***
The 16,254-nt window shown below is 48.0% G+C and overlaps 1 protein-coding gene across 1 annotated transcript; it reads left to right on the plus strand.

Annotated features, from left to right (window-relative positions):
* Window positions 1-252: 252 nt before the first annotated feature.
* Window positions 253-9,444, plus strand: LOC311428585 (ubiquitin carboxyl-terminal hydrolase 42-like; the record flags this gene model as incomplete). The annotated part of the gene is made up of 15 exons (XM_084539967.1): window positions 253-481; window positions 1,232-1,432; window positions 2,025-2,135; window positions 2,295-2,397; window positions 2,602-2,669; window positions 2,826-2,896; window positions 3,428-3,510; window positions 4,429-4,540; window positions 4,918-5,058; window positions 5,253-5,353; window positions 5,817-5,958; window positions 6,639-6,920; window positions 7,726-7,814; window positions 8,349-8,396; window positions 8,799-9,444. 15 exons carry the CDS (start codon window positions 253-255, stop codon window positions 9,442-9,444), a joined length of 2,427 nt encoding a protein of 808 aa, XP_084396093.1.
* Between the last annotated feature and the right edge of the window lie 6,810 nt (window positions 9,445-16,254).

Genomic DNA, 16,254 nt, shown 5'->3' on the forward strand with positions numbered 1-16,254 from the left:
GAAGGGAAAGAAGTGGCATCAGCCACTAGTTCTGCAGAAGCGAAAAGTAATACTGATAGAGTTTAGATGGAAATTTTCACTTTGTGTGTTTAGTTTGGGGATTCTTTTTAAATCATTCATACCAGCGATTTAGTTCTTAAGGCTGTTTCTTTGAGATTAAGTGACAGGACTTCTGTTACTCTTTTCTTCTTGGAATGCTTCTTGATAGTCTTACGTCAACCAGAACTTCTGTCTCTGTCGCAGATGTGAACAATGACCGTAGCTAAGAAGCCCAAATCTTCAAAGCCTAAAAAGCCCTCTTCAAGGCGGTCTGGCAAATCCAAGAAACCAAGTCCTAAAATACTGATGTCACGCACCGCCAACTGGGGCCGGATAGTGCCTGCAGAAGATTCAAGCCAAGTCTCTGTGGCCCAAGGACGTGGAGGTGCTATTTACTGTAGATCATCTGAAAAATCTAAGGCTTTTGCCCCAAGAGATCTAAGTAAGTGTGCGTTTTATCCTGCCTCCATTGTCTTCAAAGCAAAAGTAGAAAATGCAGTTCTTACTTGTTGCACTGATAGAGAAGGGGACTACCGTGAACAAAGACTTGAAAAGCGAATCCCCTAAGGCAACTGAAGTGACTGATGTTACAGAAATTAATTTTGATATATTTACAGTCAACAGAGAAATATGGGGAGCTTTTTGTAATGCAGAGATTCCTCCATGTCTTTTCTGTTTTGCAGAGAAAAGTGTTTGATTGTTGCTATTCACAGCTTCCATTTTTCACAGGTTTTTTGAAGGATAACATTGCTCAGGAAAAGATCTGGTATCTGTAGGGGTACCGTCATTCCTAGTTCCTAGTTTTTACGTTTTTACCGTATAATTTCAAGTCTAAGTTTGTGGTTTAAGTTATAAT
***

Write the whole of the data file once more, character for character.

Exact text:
The 16,254-nt window shown below is 48.0% G+C and overlaps 1 protein-coding gene across 1 annotated transcript; it reads left to right on the plus strand.

Annotated features, from left to right (window-relative positions):
* Window positions 1-252: 252 nt before the first annotated feature.
* Window positions 253-9,444, plus strand: LOC311428585 (ubiquitin carboxyl-terminal hydrolase 42-like; the record flags this gene model as incomplete). The annotated part of the gene is made up of 15 exons (XM_084539967.1): window positions 253-481; window positions 1,232-1,432; window positions 2,025-2,135; window positions 2,295-2,397; window positions 2,602-2,669; window positions 2,826-2,896; window positions 3,428-3,510; window positions 4,429-4,540; window positions 4,918-5,058; window positions 5,253-5,353; window positions 5,817-5,958; window positions 6,639-6,920; window positions 7,726-7,814; window positions 8,349-8,396; window positions 8,799-9,444. 15 exons carry the CDS (start codon window positions 253-255, stop codon window positions 9,442-9,444), a joined length of 2,427 nt encoding a protein of 808 aa, XP_084396093.1.
* Between the last annotated feature and the right edge of the window lie 6,810 nt (window positions 9,445-16,254).

Genomic DNA, 16,254 nt, shown 5'->3' on the forward strand with positions numbered 1-16,254 from the left:
GAAGGGAAAGAAGTGGCATCAGCCACTAGTTCTGCAGAAGCGAAAAGTAATACTGATAGAGTTTAGATGGAAATTTTCACTTTGTGTGTTTAGTTTGGGGATTCTTTTTAAATCATTCATACCAGCGATTTAGTTCTTAAGGCTGTTTCTTTGAGATTAAGTGACAGGACTTCTGTTACTCTTTTCTTCTTGGAATGCTTCTTGATAGTCTTACGTCAACCAGAACTTCTGTCTCTGTCGCAGATGTGAACAATGACCGTAGCTAAGAAGCCCAAATCTTCAAAGCCTAAAAAGCCCTCTTCAAGGCGGTCTGGCAAATCCAAGAAACCAAGTCCTAAAATACTGATGTCACGCACCGCCAACTGGGGCCGGATAGTGCCTGCAGAAGATTCAAGCCAAGTCTCTGTGGCCCAAGGACGTGGAGGTGCTATTTACTGTAGATCATCTGAAAAATCTAAGGCTTTTGCCCCAAGAGATCTAAGTAAGTGTGCGTTTTATCCTGCCTCCATTGTCTTCAAAGCAAAAGTAGAAAATGCAGTTCTTACTTGTTGCACTGATAGAGAAGGGGACTACCGTGAACAAAGACTTGAAAAGCGAATCCCCTAAGGCAACTGAAGTGACTGATGTTACAGAAATTAATTTTGATATATTTACAGTCAACAGAGAAATATGGGGAGCTTTTTGTAATGCAGAGATTCCTCCATGTCTTTTCTGTTTTGCAGAGAAAAGTGTTTGATTGTTGCTATTCACAGCTTCCATTTTTCACAGGTTTTTTGAAGGATAACATTGCTCAGGAAAAGATCTGGTATCTGTAGGGGTACCGTCATTCCTAGTTCCTAGTTTTTACGTTTTTACCGTATAATTTCAAGTCTAAGTTTGTGGTTTAAGTTATAAT